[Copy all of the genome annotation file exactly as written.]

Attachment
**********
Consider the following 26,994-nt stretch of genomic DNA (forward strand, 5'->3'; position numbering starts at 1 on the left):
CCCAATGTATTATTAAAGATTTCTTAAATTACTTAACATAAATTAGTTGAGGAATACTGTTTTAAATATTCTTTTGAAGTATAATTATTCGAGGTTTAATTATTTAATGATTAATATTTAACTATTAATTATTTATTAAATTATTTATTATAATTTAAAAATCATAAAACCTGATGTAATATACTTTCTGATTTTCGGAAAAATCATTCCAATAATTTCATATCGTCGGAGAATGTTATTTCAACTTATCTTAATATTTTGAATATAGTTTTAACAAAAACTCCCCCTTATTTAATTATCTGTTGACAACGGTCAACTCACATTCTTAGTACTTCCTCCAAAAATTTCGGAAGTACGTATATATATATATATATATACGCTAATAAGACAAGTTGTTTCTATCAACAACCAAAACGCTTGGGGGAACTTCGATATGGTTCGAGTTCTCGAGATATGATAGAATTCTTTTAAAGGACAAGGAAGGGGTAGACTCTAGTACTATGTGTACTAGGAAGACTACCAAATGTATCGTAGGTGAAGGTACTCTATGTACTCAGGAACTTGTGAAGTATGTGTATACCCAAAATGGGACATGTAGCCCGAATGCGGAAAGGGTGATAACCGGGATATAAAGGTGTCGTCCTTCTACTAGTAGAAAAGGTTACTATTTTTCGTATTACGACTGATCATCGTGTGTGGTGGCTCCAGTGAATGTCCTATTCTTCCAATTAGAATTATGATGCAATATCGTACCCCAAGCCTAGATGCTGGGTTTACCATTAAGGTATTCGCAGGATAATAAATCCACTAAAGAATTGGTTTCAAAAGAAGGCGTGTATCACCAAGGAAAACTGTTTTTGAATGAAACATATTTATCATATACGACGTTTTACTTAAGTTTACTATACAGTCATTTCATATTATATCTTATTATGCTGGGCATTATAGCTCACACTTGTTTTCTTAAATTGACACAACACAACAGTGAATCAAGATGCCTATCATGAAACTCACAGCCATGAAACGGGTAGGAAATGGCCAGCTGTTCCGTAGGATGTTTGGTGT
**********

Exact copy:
Consider the following 26,994-nt stretch of genomic DNA (forward strand, 5'->3'; position numbering starts at 1 on the left):
CCCAATGTATTATTAAAGATTTCTTAAATTACTTAACATAAATTAGTTGAGGAATACTGTTTTAAATATTCTTTTGAAGTATAATTATTCGAGGTTTAATTATTTAATGATTAATATTTAACTATTAATTATTTATTAAATTATTTATTATAATTTAAAAATCATAAAACCTGATGTAATATACTTTCTGATTTTCGGAAAAATCATTCCAATAATTTCATATCGTCGGAGAATGTTATTTCAACTTATCTTAATATTTTGAATATAGTTTTAACAAAAACTCCCCCTTATTTAATTATCTGTTGACAACGGTCAACTCACATTCTTAGTACTTCCTCCAAAAATTTCGGAAGTACGTATATATATATATATATATACGCTAATAAGACAAGTTGTTTCTATCAACAACCAAAACGCTTGGGGGAACTTCGATATGGTTCGAGTTCTCGAGATATGATAGAATTCTTTTAAAGGACAAGGAAGGGGTAGACTCTAGTACTATGTGTACTAGGAAGACTACCAAATGTATCGTAGGTGAAGGTACTCTATGTACTCAGGAACTTGTGAAGTATGTGTATACCCAAAATGGGACATGTAGCCCGAATGCGGAAAGGGTGATAACCGGGATATAAAGGTGTCGTCCTTCTACTAGTAGAAAAGGTTACTATTTTTCGTATTACGACTGATCATCGTGTGTGGTGGCTCCAGTGAATGTCCTATTCTTCCAATTAGAATTATGATGCAATATCGTACCCCAAGCCTAGATGCTGGGTTTACCATTAAGGTATTCGCAGGATAATAAATCCACTAAAGAATTGGTTTCAAAAGAAGGCGTGTATCACCAAGGAAAACTGTTTTTGAATGAAACATATTTATCATATACGACGTTTTACTTAAGTTTACTATACAGTCATTTCATATTATATCTTATTATGCTGGGCATTATAGCTCACACTTGTTTTCTTAAATTGACACAACACAACAGTGAATCAAGATGCCTATCATGAAACTCACAGCCATGAAACGGGTAGGAAATGGCCAGCTGTTCCGTAGGATGTTTGGTGT